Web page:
For its 2013 Americas Forum, Wesleyan’s Center for the Americas is commemorating the centenary of Aimé Césaire, éminence grise of the Francophone Caribbean. Taking place on April 5-6 at Russell House, the annual symposium brings scholars and artists from “north” and “south” into dialogue about Césaire, who was not only a regional figure but also a global presence as an intellectual, poet, artist and politician.
Celebrating his influential life, spanning from the movements of Surrealism and Negritude to his ideas on decolonization and spiritual and cultural pan-Africanism, the Americas Forum is also an intellectual consideration of Césaire’s contributions to our understanding of the Americas, Marxism, imperialism, independence, race and the role of art.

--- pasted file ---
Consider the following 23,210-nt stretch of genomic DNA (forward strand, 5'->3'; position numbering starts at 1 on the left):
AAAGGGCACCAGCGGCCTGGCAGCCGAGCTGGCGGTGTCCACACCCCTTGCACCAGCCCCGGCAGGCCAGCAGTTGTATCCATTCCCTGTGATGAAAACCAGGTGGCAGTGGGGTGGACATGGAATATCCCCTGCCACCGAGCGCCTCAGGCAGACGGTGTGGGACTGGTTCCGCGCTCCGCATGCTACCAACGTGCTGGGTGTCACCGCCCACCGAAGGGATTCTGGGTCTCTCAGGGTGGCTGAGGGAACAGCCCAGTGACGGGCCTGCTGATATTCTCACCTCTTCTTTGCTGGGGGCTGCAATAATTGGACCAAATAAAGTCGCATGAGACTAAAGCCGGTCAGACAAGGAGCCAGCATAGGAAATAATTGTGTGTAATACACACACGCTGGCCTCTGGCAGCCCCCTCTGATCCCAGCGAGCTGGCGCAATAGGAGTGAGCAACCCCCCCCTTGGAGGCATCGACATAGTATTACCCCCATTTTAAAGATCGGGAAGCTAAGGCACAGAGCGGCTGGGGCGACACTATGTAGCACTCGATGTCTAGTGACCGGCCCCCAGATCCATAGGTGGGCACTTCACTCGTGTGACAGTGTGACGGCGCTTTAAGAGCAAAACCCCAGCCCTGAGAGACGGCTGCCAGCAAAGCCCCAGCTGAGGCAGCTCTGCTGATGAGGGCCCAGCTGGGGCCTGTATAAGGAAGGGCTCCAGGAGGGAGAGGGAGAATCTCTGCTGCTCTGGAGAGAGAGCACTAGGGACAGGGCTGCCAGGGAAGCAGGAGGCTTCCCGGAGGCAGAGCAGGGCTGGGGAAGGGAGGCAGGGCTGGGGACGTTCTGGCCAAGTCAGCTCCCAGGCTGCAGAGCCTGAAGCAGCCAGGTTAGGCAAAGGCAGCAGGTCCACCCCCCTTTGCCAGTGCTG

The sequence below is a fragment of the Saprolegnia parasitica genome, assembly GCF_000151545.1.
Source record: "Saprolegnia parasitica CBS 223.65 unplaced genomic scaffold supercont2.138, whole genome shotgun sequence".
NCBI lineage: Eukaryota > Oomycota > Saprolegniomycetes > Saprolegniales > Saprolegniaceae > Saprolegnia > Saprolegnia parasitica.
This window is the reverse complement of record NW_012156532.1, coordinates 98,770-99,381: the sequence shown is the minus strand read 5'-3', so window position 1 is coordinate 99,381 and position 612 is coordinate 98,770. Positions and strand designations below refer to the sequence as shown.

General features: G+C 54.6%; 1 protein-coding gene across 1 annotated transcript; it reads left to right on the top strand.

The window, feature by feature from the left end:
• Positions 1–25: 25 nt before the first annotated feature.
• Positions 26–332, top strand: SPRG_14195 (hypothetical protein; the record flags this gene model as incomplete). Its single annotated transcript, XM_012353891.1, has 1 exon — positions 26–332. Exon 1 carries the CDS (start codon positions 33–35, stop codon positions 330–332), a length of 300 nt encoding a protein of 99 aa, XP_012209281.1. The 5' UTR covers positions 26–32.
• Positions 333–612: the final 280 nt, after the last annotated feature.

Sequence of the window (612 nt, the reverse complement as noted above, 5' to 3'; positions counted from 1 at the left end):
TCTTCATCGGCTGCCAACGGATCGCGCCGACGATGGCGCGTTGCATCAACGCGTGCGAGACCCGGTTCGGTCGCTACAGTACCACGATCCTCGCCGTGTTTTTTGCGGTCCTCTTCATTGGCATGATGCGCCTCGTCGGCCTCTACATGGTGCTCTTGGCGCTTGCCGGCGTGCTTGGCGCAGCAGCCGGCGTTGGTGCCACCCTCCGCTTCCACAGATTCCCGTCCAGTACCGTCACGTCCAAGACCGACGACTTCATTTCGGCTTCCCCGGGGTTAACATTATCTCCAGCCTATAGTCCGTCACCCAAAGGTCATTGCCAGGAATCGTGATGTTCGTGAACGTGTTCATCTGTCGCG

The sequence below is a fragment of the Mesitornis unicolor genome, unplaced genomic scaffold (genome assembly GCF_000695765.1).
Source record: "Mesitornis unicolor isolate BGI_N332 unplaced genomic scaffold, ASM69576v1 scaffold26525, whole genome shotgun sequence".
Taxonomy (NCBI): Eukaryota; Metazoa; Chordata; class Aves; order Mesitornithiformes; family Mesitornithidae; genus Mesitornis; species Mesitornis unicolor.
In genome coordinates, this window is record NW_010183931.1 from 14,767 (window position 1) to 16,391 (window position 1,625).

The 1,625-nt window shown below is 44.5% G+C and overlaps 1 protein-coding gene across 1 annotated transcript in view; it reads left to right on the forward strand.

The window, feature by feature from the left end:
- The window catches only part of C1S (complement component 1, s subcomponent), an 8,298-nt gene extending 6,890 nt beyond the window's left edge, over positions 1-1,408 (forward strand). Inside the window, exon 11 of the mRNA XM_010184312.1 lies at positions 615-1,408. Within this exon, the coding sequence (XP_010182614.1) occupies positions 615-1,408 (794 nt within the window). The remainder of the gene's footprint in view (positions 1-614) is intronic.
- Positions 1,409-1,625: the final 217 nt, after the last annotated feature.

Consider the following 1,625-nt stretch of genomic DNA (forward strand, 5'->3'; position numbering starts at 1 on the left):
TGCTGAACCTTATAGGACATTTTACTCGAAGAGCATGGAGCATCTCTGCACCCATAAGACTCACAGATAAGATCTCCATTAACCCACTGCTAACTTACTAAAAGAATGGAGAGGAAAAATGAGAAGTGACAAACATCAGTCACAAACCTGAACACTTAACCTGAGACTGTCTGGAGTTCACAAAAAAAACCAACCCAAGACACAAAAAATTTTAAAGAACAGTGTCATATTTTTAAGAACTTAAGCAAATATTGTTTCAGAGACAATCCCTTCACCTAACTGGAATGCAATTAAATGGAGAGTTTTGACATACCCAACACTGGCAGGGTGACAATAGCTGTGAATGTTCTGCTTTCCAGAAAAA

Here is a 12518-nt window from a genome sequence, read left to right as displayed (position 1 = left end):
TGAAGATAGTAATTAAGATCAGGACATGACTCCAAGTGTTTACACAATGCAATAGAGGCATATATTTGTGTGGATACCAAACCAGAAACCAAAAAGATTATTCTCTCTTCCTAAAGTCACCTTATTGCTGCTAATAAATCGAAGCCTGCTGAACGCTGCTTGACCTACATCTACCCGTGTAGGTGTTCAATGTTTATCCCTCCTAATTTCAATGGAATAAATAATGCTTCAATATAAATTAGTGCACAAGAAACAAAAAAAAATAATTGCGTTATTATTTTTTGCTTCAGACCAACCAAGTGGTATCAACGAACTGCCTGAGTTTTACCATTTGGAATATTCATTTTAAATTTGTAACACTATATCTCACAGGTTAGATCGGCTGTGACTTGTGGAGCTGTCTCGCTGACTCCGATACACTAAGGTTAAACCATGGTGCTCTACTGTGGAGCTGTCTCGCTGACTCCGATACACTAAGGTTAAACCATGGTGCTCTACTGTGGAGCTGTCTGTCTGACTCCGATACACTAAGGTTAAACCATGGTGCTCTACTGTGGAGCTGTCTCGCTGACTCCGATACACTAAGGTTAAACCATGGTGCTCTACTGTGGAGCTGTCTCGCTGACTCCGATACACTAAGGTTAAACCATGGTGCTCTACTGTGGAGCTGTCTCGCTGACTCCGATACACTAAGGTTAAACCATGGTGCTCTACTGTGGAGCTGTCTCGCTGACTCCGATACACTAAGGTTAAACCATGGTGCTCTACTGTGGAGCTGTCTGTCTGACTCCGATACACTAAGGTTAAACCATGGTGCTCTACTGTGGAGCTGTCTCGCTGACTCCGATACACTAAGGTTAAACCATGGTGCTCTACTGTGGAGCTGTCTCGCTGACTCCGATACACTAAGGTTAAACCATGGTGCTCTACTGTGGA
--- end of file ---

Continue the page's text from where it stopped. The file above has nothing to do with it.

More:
This year’s event, which is free and open to the public, is organized by Indira Karamcheti, director of the Center for the Americas and associate professor of American studies; Typhaine Leservot, associate professor of romance languages and literatures and the College of Letters; and Suzanna Tamminen, director of the Wesleyan University Press. Scholars will represent the fields of Caribbean studies, French literature and poetics, Césaire studies, American studies, and African diaspora studies, with musicians, poets, and performers presenting both their own and Césaire’s work.
All talks take place in the Russell House.
After a welcome at 4 p.m. on Friday, April 5, Clayton Eshleman, professor emeritus of poetry and literature at Eastern Michigan University; A. James Arnold, professor emeritus of French at the University of Virginia;